I receive 2 values, 1 and 213. Now these two numbers are actually stored as 8 binary bits. The values of those bits are 00000001 and 11010101 respectively (HERE is a convenient calculator). The value I want is the 16 bit int variable that results when these two are added together. ie I want the number represented by 0000000111010101; that would be 469. Sounds like I need to do some Arduino data type conversion.

I Googled around and asked one of my computer science friends, but there doesn't appear to be a ready made solution for this. I should point out that if you are reading the value directly from a serial port, you can just use parseInt(). My problem is that I am using an external library to get the sensor data and then need to combine the bytes afterward.

After some deliberation I acquired a list of ways I thought I could combine two 8-bit bytes into one 16- bit int (or short) variable. Some of these ways I have not pursued, but a few I have. I have tested them, and clocked the processing times for a few values on an Arduino Mega2560 r3.

**Combination using bitRead()**: 108 microseconds

This is the first method I thought of. It reads each bit in the byte and then copies it over to the int. This is not very efficient, but it does get the job done. It does take quite a bit more clock time than the other methods, but it is a rather intuitive approach.

int BitReadCombine( unsigned int x_high, unsigned int x_low)

{

int x;

for( int t = 7; t >= 0; t--)

{

bitWrite(x, t, bitRead(x_low, t));

}

for( int t = 7; t >= 0; t--)

{

bitWrite(x, t + 8, bitRead(x_high, t));

}

return x;

}

**Combination using bit shifting**: 4 microseconds

In this method, a bit shift operator is applied to move the high byte into the correct position in the final int. This, to me, is the most elegant solution. I don't know that you will find anything much faster. Note that the micros() function has a resolution of 4, so measuring something like this directly is a little difficult. Code modified from HERE.

int BitShiftCombine( unsigned char x_high, unsigned char x_low)

{

int combined;

combined = x_high; //send x_high to rightmost 8 bits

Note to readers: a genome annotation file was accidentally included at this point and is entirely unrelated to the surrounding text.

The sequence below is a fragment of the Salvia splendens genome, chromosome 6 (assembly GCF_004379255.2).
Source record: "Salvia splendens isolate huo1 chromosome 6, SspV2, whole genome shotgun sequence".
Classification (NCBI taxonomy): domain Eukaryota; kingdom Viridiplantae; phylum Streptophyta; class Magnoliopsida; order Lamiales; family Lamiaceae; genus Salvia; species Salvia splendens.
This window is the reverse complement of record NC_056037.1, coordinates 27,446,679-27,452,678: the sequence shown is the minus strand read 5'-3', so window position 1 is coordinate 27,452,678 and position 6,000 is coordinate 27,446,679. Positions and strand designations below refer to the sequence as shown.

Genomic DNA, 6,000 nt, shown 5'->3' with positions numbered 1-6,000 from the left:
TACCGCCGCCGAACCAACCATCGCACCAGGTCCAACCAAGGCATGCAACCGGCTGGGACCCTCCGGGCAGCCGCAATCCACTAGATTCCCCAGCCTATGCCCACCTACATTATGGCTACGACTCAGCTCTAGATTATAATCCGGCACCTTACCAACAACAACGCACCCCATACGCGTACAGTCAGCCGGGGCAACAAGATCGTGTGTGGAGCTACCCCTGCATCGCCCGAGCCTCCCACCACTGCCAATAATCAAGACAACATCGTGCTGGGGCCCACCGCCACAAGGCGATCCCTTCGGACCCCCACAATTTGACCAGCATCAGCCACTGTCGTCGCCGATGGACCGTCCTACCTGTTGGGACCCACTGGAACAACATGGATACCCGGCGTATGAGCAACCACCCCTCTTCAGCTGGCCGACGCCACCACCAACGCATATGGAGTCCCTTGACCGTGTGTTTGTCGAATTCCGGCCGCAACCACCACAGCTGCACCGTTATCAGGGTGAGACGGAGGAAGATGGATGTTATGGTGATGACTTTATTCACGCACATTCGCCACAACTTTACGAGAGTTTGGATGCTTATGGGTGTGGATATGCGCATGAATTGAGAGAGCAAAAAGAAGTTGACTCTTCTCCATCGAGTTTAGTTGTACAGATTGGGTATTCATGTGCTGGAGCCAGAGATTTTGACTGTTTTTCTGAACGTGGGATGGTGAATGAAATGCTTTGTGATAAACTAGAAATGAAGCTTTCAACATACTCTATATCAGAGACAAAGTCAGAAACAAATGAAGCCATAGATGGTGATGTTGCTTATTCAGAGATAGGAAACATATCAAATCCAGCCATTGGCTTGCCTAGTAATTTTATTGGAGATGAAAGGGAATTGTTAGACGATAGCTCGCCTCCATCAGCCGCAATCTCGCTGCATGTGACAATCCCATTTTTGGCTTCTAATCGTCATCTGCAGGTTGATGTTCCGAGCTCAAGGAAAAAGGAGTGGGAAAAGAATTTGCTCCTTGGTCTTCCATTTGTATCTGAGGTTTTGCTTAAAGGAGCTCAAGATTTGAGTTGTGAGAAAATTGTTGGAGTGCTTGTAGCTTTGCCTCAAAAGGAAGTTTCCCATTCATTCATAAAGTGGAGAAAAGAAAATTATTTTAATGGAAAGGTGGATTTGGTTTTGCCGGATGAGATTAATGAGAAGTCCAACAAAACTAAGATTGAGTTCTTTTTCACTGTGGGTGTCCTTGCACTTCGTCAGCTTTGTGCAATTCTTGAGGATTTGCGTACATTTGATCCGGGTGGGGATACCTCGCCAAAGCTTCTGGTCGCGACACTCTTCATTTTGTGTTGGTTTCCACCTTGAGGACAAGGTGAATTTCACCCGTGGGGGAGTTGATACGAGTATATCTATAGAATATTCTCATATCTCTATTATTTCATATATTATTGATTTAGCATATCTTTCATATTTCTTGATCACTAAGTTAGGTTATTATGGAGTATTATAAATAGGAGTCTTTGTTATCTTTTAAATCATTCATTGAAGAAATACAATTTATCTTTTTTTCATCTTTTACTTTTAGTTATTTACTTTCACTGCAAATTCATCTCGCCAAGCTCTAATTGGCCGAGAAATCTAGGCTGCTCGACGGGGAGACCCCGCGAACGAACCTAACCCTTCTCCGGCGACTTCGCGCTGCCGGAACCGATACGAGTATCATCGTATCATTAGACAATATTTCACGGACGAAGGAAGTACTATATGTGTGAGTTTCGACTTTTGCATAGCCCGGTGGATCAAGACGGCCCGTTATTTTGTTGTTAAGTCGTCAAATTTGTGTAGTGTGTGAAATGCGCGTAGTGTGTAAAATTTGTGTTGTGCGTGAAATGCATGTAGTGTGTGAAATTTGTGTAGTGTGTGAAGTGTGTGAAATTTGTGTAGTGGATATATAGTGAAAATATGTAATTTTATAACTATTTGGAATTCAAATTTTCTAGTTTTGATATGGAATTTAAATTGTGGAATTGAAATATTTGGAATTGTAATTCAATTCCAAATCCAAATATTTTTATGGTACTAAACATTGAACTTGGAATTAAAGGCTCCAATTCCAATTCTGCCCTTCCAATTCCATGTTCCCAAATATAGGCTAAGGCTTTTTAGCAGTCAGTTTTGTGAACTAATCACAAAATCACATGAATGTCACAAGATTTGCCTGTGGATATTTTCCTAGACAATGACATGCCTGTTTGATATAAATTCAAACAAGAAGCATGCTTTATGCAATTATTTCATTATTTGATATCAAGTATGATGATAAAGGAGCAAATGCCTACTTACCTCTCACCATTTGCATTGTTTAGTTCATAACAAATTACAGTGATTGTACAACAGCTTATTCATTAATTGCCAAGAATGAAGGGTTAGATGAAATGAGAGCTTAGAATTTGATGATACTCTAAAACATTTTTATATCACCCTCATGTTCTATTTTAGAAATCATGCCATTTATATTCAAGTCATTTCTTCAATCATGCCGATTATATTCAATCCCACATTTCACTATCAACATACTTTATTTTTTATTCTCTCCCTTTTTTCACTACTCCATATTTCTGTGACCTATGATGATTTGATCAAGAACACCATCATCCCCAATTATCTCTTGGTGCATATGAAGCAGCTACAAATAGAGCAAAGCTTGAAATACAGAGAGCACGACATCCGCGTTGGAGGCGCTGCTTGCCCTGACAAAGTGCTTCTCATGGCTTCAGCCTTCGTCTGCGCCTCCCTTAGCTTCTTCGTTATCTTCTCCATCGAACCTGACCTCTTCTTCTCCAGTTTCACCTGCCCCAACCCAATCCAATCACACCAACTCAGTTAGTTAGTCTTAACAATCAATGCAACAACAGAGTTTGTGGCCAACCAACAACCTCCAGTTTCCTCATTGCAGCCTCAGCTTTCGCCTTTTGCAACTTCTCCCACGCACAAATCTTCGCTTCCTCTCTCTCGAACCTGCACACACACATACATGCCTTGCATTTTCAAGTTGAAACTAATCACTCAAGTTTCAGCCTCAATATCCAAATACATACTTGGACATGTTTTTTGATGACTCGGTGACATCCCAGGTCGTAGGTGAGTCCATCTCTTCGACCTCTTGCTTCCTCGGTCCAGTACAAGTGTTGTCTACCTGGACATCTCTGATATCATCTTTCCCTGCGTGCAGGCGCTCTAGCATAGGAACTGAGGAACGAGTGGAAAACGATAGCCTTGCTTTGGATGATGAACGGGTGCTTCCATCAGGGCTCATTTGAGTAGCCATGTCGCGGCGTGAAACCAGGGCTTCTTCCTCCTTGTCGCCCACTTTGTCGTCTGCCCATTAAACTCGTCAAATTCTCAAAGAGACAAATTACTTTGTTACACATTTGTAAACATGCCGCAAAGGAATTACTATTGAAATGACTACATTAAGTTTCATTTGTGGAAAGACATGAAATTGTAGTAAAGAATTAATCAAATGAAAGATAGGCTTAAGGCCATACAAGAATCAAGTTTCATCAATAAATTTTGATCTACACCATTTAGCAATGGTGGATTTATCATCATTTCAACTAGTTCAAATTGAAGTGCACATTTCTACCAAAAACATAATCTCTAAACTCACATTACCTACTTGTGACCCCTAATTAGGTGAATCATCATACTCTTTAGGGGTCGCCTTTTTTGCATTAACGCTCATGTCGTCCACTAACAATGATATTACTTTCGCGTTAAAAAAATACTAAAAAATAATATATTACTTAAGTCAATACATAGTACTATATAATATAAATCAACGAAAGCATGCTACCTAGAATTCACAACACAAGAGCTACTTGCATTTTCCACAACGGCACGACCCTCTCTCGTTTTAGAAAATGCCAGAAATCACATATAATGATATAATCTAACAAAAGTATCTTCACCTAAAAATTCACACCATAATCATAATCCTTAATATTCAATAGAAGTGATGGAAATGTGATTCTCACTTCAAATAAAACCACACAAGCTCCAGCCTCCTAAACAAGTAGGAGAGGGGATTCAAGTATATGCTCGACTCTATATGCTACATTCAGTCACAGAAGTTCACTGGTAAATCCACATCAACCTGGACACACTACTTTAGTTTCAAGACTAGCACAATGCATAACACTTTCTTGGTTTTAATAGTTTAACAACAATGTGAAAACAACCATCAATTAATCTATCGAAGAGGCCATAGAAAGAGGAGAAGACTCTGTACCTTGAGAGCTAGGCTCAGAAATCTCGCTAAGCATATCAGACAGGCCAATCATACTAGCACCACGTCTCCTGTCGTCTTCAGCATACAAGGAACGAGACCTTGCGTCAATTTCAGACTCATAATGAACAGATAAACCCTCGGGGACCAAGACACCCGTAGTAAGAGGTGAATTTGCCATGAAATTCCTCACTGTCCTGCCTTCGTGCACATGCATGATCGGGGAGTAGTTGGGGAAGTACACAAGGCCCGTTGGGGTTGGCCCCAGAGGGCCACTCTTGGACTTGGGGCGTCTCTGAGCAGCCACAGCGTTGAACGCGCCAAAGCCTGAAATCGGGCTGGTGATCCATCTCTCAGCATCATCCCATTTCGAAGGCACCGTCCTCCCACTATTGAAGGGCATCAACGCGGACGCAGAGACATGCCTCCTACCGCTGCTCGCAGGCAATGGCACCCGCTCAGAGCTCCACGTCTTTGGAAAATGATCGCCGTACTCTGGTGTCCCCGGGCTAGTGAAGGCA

combined = combined<<8; //shift x_high over to leftmost 8 bits

combined |= x_low; //logical OR keeps x_high intact in combined and fills in //rightmost 8 bits

return combined;

}

**Combination using multiplication**: 4 microseconds

This method is basically identical to the one above. I read conflicting arguments for whether it would be any slower or not. If it is, it is pretty negligible. Basically, instead of shifting the bits using a bit shift, I just multiply by 256. This is like if I wanted to shift the "1" in 10 to the 1000th place. I would multiply by 100 (10^2). In binary I want to shift it 8 places, so I multiply the variable by 2^8 or 256.

int MultiplicationCombine(unsigned int x_high, unsigned int x_low)

{

int combined;

combined = x_high;

combined = combined*256;

combined |= x_low;

return combined;

}

**Other possibilities**

It was suggested to me that I should use strings. This seems like a rather roundabout way of getting there, but I would think it would work. You need to combine each byte into a binary string and then concatenate them by adding them together. Then you can convert them back to an int and you're good to go. This could be accomplished several ways with one being the itoa and atoi functions.

Edit: Thanks to Nigel Parker for adding another method and elaborating calculating the speed of each more precisely. In his comment he details how to use the union constructor to combine bytes into different data types. I have saved his code in a sketch available HERE. He notes that this method can be faster than any of the previous methods mentioned when used correctly.

Edit: Thanks to Nigel Parker for adding another method and elaborating calculating the speed of each more precisely. In his comment he details how to use the union constructor to combine bytes into different data types. I have saved his code in a sketch available HERE. He notes that this method can be faster than any of the previous methods mentioned when used correctly.

**Conclusion**

There are probably other methods of combing bytes into an int that I have not looked at. If so, post a link in the comments. That will only broaden the scope of this post. All of the methods here could be adapted to match a 32 bit long if necessary and could be put into an unsigned variable just as easily as a signed one. With that in mind, I will probably use the bit shift method from now on. It seems like the most elegant and efficient solution.

I hope this post helped someone out. If you want my script to check the clock times for yourself, find it HERE. It also might help if you're a little fuzzy on exactly what is going on. If something doesn't work for you, comment below, and I'll do my best to help you.

-Matthew